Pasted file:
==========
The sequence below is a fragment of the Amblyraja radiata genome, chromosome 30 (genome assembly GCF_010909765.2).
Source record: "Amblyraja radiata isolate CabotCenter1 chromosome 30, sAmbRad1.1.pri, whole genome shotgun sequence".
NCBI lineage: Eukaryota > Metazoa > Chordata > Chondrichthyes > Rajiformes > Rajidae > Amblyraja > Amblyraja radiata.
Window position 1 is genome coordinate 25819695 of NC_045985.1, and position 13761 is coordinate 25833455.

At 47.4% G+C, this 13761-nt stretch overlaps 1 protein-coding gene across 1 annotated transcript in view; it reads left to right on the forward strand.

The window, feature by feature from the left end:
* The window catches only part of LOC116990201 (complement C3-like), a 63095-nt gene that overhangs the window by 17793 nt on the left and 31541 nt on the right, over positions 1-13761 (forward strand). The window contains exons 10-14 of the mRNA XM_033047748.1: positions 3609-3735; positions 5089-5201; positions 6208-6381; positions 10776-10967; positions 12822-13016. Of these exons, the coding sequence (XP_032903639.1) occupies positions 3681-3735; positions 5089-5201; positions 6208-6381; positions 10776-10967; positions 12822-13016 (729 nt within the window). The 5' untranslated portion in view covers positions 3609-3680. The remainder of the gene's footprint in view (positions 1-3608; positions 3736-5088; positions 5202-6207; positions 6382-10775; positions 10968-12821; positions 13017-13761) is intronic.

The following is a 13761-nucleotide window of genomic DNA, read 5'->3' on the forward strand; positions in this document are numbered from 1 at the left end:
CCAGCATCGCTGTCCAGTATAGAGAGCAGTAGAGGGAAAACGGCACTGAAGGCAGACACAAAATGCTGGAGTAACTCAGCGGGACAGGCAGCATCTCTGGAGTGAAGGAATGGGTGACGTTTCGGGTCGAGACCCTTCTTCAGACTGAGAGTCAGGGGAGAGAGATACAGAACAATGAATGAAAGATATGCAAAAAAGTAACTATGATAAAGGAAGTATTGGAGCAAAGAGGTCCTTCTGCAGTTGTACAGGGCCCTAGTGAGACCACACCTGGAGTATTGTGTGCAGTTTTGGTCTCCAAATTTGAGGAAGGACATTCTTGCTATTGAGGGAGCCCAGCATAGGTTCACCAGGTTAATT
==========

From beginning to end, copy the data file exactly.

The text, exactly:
The sequence below is a fragment of the Amblyraja radiata genome, chromosome 30 (genome assembly GCF_010909765.2).
Source record: "Amblyraja radiata isolate CabotCenter1 chromosome 30, sAmbRad1.1.pri, whole genome shotgun sequence".
NCBI lineage: Eukaryota > Metazoa > Chordata > Chondrichthyes > Rajiformes > Rajidae > Amblyraja > Amblyraja radiata.
Window position 1 is genome coordinate 25819695 of NC_045985.1, and position 13761 is coordinate 25833455.

At 47.4% G+C, this 13761-nt stretch overlaps 1 protein-coding gene across 1 annotated transcript in view; it reads left to right on the forward strand.

The window, feature by feature from the left end:
* The window catches only part of LOC116990201 (complement C3-like), a 63095-nt gene that overhangs the window by 17793 nt on the left and 31541 nt on the right, over positions 1-13761 (forward strand). The window contains exons 10-14 of the mRNA XM_033047748.1: positions 3609-3735; positions 5089-5201; positions 6208-6381; positions 10776-10967; positions 12822-13016. Of these exons, the coding sequence (XP_032903639.1) occupies positions 3681-3735; positions 5089-5201; positions 6208-6381; positions 10776-10967; positions 12822-13016 (729 nt within the window). The 5' untranslated portion in view covers positions 3609-3680. The remainder of the gene's footprint in view (positions 1-3608; positions 3736-5088; positions 5202-6207; positions 6382-10775; positions 10968-12821; positions 13017-13761) is intronic.

The following is a 13761-nucleotide window of genomic DNA, read 5'->3' on the forward strand; positions in this document are numbered from 1 at the left end:
CCAGCATCGCTGTCCAGTATAGAGAGCAGTAGAGGGAAAACGGCACTGAAGGCAGACACAAAATGCTGGAGTAACTCAGCGGGACAGGCAGCATCTCTGGAGTGAAGGAATGGGTGACGTTTCGGGTCGAGACCCTTCTTCAGACTGAGAGTCAGGGGAGAGAGATACAGAACAATGAATGAAAGATATGCAAAAAAGTAACTATGATAAAGGAAGTATTGGAGCAAAGAGGTCCTTCTGCAGTTGTACAGGGCCCTAGTGAGACCACACCTGGAGTATTGTGTGCAGTTTTGGTCTCCAAATTTGAGGAAGGACATTCTTGCTATTGAGGGAGCCCAGCATAGGTTCACCAGGTTAATT